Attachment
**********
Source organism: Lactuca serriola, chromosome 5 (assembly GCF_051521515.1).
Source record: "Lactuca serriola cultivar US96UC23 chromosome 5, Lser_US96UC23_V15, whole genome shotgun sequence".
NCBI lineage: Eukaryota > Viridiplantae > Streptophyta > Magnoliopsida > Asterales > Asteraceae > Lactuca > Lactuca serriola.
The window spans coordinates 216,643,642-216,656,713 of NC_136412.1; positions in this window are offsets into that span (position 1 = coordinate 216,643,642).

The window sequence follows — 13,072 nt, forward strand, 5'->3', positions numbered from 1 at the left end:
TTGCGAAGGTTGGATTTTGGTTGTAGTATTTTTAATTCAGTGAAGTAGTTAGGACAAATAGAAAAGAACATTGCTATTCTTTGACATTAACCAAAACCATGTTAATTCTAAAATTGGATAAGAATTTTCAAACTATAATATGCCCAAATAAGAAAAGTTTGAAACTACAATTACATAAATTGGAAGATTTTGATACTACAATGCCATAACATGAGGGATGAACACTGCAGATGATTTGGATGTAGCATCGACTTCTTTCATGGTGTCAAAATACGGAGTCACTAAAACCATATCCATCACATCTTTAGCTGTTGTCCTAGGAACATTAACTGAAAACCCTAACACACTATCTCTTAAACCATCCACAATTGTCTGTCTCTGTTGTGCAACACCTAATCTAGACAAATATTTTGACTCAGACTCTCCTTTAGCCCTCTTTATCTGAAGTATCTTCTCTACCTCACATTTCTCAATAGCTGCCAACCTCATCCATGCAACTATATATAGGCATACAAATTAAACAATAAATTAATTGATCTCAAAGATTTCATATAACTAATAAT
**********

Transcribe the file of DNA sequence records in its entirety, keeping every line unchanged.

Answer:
Source organism: Lactuca serriola, chromosome 5 (assembly GCF_051521515.1).
Source record: "Lactuca serriola cultivar US96UC23 chromosome 5, Lser_US96UC23_V15, whole genome shotgun sequence".
NCBI lineage: Eukaryota > Viridiplantae > Streptophyta > Magnoliopsida > Asterales > Asteraceae > Lactuca > Lactuca serriola.
The window spans coordinates 216,643,642-216,656,713 of NC_136412.1; positions in this window are offsets into that span (position 1 = coordinate 216,643,642).

The window sequence follows — 13,072 nt, forward strand, 5'->3', positions numbered from 1 at the left end:
TTGCGAAGGTTGGATTTTGGTTGTAGTATTTTTAATTCAGTGAAGTAGTTAGGACAAATAGAAAAGAACATTGCTATTCTTTGACATTAACCAAAACCATGTTAATTCTAAAATTGGATAAGAATTTTCAAACTATAATATGCCCAAATAAGAAAAGTTTGAAACTACAATTACATAAATTGGAAGATTTTGATACTACAATGCCATAACATGAGGGATGAACACTGCAGATGATTTGGATGTAGCATCGACTTCTTTCATGGTGTCAAAATACGGAGTCACTAAAACCATATCCATCACATCTTTAGCTGTTGTCCTAGGAACATTAACTGAAAACCCTAACACACTATCTCTTAAACCATCCACAATTGTCTGTCTCTGTTGTGCAACACCTAATCTAGACAAATATTTTGACTCAGACTCTCCTTTAGCCCTCTTTATCTGAAGTATCTTCTCTACCTCACATTTCTCAATAGCTGCCAACCTCATCCATGCAACTATATATAGGCATACAAATTAAACAATAAATTAATTGATCTCAAAGATTTCATATAACTAATAAT